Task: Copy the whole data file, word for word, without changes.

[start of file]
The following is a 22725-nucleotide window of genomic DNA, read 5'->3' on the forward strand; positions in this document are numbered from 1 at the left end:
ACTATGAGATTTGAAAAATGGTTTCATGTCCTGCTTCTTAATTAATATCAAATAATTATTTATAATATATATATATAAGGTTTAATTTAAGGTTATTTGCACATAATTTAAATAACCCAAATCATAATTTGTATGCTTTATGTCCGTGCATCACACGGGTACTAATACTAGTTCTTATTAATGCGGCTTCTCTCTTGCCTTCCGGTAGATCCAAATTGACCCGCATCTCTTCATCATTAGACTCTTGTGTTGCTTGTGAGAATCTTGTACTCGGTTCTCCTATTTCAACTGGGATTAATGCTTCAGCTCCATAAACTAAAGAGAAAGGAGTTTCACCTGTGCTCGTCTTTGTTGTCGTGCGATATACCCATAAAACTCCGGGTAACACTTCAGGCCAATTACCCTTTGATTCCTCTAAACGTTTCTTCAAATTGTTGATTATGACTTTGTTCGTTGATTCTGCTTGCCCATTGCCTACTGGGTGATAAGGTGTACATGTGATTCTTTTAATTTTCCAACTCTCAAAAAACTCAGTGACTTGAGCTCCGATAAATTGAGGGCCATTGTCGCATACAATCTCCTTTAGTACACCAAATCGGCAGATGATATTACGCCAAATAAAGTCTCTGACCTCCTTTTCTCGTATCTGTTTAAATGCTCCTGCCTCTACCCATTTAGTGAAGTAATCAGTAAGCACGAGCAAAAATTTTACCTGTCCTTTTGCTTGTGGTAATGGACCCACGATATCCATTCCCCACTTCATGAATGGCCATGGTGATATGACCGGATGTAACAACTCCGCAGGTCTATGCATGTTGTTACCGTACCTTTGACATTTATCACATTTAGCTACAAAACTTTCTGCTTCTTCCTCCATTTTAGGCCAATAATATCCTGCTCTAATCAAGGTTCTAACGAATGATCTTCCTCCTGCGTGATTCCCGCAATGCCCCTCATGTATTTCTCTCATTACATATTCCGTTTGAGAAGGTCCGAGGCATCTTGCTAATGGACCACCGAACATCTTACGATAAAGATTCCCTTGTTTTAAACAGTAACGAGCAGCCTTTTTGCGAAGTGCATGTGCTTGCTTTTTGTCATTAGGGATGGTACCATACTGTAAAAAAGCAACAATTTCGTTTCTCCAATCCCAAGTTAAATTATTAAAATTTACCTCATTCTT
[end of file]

The following is a 22725-nucleotide window of genomic DNA, read 5'->3' on the forward strand; positions in this document are numbered from 1 at the left end:
ACTATGAGATTTGAAAAATGGTTTCATGTCCTGCTTCTTAATTAATATCAAATAATTATTTATAATATATATATATAAGGTTTAATTTAAGGTTATTTGCACATAATTTAAATAACCCAAATCATAATTTGTATGCTTTATGTCCGTGCATCACACGGGTACTAATACTAGTTCTTATTAATGCGGCTTCTCTCTTGCCTTCCGGTAGATCCAAATTGACCCGCATCTCTTCATCATTAGACTCTTGTGTTGCTTGTGAGAATCTTGTACTCGGTTCTCCTATTTCAACTGGGATTAATGCTTCAGCTCCATAAACTAAAGAGAAAGGAGTTTCACCTGTGCTCGTCTTTGTTGTCGTGCGATATACCCATAAAACTCCGGGTAACACTTCAGGCCAATTACCCTTTGATTCCTCTAAACGTTTCTTCAAATTGTTGATTATGACTTTGTTCGTTGATTCTGCTTGCCCATTGCCTACTGGGTGATAAGGTGTACATGTGATTCTTTTAATTTTCCAACTCTCAAAAAACTCAGTGACTTGAGCTCCGATAAATTGAGGGCCATTGTCGCATACAATCTCCTTTAGTACACCAAATCGGCAGATGATATTACGCCAAATAAAGTCTCTGACCTCCTTTTCTCGTATCTGTTTAAATGCTCCTGCCTCTACCCATTTAGTGAAGTAATCAGTAAGCACGAGCAAAAATTTTACCTGTCCTTTTGCTTGTGGTAATGGACCCACGATATCCATTCCCCACTTCATGAATGGCCATGGTGATATGACCGGATGTAACAACTCCGCAGGTCTATGCATGTTGTTACCGTACCTTTGACATTTATCACATTTAGCTACAAAACTTTCTGCTTCTTCCTCCATTTTAGGCCAATAATATCCTGCTCTAATCAAGGTTCTAACGAATGATCTTCCTCCTGCGTGATTCCCGCAATGCCCCTCATGTATTTCTCTCATTACATATTCCGTTTGAGAAGGTCCGAGGCATCTTGCTAATGGACCACCGAACATCTTACGATAAAGATTCCCTTGTTTTAAACAGTAACGAGCAGCCTTTTTGCGAAGTGCATGTGCTTGCTTTTTGTCATTAGGGATGGTACCATACTGTAAAAAAGCAACAATTTCGTTTCTCCAATCCCAAGTTAAATTATTAAAATTTACCTCATTCTT